India’s food safety crisis is indicative of bureaucratic failures.
Asit K. Biswas and Kris Hartley
The Diplomat | September 08, 2015
Food safety is a serious public health concern in the world’s two most populous countries, China and India. In both countries, the challenges of feeding a large, geographically dispersed population, millions of whom are poor and malnourished, are immense. This has led to the proliferation of illegal, dishonest, and bootleg suppliers and slipshod government policies. The results are detrimental to public health, particularly for vulnerable communities. These crises further compromise international perceptions, indicating poor governance, weak political will, inadequate policies and lax enforcement. The path to development is not exclusively about economic growth, jobs, and infrastructure. Clear and consistent food regulatory policy, and their implementation are both imperative for growth and the inherent responsibility of responsible and progressive governments.
In recent years, tainted milk products in China have led to child deaths, resulting in consumer backlash and pledges by the government to address the safety of food sources. Other food safety episodes in China include the 2013 discovery of a crime ring marketing fake or tainted meat products, and an August investigation of distillers charged with adding the virility drug Viagra to liquor products. McDonalds and KFC have suffered losses in China due to food safety concerns, and the widely publicized gutter oil scandal lingers amid ongoing investigations. Concern about food contamination – more than a desire to improve health – is now driving increased interest in healthy diets, including organic meat.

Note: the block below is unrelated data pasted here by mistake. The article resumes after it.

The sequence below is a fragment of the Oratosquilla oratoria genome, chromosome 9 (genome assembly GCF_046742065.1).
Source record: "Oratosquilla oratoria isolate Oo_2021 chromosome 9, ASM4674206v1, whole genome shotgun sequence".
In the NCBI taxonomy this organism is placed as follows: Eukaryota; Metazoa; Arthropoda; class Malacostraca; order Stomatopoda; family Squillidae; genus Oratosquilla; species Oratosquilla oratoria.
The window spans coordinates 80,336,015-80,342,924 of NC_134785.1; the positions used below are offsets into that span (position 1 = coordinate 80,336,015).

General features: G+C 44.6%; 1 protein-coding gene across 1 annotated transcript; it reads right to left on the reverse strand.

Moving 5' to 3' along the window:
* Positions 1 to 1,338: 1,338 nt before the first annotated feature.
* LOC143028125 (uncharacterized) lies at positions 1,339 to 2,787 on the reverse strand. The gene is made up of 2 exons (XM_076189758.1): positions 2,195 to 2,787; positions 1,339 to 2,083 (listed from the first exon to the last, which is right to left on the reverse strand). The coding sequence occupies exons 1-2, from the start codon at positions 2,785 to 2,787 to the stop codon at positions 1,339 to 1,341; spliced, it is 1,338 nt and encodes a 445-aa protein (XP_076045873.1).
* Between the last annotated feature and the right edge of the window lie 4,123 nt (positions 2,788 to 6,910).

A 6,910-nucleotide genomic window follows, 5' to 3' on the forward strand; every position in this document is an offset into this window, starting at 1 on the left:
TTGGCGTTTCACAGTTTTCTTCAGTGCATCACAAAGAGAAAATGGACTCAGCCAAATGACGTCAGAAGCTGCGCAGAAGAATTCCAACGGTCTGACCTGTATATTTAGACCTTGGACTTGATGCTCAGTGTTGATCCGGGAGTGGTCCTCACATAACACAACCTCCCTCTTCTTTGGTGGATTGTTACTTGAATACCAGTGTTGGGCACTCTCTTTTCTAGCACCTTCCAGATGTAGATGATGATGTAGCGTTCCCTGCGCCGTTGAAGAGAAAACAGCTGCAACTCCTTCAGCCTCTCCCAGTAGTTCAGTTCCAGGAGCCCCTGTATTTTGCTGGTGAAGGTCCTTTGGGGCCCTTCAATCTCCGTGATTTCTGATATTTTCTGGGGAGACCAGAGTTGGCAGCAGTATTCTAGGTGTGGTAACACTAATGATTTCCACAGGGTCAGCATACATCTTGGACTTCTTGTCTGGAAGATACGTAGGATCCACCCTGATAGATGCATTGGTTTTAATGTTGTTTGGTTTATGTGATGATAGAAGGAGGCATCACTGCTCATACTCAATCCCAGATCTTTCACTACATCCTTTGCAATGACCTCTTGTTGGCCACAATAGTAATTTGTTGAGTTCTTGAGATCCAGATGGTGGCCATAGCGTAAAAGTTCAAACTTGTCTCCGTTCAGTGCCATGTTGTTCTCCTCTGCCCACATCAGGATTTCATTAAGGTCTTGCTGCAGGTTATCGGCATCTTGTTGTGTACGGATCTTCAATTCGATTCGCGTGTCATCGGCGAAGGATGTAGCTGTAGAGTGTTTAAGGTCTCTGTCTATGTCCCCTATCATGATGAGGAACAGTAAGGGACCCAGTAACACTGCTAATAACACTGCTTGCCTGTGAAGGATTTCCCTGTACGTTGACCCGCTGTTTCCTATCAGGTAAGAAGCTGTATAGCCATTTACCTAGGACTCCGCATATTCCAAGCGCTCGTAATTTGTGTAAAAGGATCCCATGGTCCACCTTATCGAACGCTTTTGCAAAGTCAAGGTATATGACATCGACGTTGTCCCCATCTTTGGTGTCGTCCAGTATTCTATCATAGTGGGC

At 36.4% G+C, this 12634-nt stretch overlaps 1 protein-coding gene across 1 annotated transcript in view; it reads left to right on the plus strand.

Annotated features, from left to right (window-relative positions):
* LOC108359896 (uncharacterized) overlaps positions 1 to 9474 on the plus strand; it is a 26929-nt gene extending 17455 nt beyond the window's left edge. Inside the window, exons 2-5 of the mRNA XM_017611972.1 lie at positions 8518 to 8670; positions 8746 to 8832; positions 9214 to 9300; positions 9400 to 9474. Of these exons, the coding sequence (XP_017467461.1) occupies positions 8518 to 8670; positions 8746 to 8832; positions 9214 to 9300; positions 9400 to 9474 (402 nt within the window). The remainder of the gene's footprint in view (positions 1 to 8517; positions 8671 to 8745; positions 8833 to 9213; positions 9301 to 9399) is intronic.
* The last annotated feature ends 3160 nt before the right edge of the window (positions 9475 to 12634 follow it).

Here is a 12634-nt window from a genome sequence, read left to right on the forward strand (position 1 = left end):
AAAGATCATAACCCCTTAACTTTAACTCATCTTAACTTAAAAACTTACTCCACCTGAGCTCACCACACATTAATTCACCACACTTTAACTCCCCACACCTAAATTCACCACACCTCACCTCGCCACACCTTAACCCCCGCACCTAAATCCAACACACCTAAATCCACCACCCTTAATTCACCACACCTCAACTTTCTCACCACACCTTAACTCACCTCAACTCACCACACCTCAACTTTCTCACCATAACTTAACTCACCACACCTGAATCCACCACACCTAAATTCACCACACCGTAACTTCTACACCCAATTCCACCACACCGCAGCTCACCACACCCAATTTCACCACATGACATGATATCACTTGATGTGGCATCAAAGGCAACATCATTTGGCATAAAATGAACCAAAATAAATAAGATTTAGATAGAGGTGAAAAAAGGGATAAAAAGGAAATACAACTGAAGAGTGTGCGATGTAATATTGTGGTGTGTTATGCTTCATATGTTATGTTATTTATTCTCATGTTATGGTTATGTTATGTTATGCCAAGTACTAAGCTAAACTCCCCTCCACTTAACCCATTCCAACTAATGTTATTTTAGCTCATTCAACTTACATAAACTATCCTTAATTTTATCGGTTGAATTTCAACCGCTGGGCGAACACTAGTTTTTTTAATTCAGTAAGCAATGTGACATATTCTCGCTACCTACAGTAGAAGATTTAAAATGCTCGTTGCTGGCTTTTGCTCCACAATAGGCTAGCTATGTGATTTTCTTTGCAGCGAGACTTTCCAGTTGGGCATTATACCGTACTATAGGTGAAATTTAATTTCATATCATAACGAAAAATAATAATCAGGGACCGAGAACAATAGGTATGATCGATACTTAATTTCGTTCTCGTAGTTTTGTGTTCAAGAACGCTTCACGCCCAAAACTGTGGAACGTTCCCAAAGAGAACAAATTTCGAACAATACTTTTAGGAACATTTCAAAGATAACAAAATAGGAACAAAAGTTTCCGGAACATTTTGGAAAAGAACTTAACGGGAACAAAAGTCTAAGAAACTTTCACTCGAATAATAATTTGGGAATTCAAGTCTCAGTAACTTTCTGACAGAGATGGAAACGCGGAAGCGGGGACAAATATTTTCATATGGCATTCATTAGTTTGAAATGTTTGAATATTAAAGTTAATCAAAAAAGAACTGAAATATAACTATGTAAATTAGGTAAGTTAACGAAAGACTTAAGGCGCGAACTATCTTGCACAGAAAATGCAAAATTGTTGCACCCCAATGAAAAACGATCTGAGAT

Likewise, food scandals have plagued India for decades. The ongoing case of Nestlé’s Maggi instant noodles has thrust the issue of food safety into the national political spotlight. Additives such as monosodium glutamate (MSG), which some consider a possible health concern, have been detected in Maggi noodles, although the company has consistently denied using such additives. After the Food Safety and Standards Authority of India (FSSAI) discovered unhealthy levels of lead in the noodles, the Indian government banned Maggi. Tests in six countries, including Canada, Singapore, the U.K. and the U.S., have determined the product to be safe for consumption, but Nestlé still responded by destroying more than 35000 tons of the product. In a legal petition, the company argued that India’s testing system is flawed, leading to inaccurate findings. In August, an Indian court overturned the government’s ban on Maggi noodles, arguing that the move was “arbitrary” and “that principles of natural justice were not followed.”
Other cases illustrate India’s food sourcing challenges. The rampant use of milk adulterants (agents to reduce thickness after water is added) can cause both short-term digestive problems and long-term chronic health problems. Genetically modified products are increasingly seen by some as a viable solution for feeding India’s growing population, setting the stage for a public battle among corporations, scientists, public health advocates, and NGOs. Although the EU recently lifted a ban on imported Indian mangoes, a number of agricultural products remain subject to import restrictions, due ostensibly to lax regulations and enforcement.